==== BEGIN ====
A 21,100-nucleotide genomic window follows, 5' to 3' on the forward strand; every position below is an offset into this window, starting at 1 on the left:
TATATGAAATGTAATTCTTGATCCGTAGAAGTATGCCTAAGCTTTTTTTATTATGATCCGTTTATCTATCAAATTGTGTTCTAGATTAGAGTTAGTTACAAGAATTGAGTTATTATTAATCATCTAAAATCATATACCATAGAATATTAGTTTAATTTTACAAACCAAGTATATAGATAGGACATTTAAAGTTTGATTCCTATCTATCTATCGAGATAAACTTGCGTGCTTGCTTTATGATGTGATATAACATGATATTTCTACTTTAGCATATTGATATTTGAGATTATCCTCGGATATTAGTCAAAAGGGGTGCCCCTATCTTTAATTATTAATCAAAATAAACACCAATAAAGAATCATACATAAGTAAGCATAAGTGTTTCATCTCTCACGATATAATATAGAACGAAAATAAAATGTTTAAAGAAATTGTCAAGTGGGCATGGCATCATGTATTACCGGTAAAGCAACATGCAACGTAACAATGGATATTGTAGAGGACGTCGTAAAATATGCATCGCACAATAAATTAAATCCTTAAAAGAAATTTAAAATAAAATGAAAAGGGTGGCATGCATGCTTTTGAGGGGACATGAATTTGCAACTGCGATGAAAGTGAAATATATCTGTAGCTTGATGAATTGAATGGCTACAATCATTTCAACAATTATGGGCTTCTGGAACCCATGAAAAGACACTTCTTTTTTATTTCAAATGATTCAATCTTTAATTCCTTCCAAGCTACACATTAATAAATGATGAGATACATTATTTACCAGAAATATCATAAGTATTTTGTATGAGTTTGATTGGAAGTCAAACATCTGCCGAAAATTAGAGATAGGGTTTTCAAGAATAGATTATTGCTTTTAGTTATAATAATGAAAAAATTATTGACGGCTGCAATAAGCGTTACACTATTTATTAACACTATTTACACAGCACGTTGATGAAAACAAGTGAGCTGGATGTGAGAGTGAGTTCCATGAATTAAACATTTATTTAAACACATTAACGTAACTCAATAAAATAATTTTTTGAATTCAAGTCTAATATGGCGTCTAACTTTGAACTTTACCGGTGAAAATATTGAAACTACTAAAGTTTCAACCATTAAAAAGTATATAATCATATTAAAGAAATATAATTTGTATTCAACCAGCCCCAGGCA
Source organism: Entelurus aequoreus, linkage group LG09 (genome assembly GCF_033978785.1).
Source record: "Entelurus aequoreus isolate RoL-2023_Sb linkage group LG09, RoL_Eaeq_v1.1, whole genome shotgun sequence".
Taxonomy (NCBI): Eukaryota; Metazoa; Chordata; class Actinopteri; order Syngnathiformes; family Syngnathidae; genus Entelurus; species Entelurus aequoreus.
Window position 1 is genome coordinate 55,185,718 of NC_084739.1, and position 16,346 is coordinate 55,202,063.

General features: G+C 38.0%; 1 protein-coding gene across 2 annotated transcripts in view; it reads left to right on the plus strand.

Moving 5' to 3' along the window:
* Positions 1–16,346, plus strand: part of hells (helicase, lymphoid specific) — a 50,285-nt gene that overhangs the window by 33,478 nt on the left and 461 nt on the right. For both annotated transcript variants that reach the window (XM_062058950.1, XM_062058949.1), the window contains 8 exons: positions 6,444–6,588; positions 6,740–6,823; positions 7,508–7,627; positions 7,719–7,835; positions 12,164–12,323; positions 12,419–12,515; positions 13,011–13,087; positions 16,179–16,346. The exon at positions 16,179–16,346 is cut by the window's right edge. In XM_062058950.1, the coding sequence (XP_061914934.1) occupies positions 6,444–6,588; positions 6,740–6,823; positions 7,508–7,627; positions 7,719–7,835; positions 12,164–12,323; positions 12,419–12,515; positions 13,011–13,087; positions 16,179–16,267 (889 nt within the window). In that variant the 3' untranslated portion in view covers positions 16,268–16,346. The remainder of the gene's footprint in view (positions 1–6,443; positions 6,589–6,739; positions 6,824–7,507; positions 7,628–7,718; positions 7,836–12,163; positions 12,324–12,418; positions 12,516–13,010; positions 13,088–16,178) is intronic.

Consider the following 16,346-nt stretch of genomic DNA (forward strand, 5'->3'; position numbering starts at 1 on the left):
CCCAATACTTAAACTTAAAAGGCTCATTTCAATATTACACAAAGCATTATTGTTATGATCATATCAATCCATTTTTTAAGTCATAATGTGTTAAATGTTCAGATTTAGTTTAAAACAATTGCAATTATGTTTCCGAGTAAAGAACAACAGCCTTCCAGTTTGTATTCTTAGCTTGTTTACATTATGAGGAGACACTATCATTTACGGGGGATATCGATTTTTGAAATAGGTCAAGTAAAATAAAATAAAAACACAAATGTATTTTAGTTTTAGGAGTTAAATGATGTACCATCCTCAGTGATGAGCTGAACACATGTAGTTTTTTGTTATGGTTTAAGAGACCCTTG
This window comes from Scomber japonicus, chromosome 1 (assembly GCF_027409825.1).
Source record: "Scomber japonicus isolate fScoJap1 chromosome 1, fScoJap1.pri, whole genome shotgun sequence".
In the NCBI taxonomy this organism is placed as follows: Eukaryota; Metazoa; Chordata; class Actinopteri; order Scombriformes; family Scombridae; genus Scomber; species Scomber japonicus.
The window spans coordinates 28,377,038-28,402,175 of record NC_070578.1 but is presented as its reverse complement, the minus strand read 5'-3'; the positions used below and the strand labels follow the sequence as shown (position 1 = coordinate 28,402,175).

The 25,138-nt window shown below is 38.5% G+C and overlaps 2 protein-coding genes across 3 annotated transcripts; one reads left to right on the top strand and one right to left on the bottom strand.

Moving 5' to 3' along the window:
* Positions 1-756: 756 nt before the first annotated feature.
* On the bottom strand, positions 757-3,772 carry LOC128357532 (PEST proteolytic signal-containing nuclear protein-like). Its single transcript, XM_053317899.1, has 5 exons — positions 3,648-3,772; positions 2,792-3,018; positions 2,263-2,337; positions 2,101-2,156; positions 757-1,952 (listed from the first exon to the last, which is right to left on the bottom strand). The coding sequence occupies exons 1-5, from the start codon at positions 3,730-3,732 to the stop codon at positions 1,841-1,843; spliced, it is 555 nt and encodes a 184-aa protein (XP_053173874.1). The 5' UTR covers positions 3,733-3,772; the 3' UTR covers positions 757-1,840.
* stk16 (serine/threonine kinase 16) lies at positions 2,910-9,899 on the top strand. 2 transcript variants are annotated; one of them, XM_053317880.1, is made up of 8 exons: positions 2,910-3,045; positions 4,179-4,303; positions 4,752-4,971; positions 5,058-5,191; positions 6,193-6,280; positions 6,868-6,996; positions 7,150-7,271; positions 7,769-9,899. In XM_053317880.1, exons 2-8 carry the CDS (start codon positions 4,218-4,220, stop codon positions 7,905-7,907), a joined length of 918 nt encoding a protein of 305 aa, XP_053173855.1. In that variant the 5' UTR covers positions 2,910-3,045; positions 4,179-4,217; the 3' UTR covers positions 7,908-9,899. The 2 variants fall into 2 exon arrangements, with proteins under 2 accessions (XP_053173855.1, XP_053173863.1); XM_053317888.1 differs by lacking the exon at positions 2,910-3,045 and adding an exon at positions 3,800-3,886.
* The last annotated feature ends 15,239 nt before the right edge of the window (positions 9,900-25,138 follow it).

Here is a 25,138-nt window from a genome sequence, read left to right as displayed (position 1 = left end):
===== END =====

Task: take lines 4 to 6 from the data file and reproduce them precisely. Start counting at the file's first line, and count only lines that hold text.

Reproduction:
Source record: "Entelurus aequoreus isolate RoL-2023_Sb linkage group LG09, RoL_Eaeq_v1.1, whole genome shotgun sequence".
Taxonomy (NCBI): Eukaryota; Metazoa; Chordata; class Actinopteri; order Syngnathiformes; family Syngnathidae; genus Entelurus; species Entelurus aequoreus.
Window position 1 is genome coordinate 55,185,718 of NC_084739.1, and position 16,346 is coordinate 55,202,063.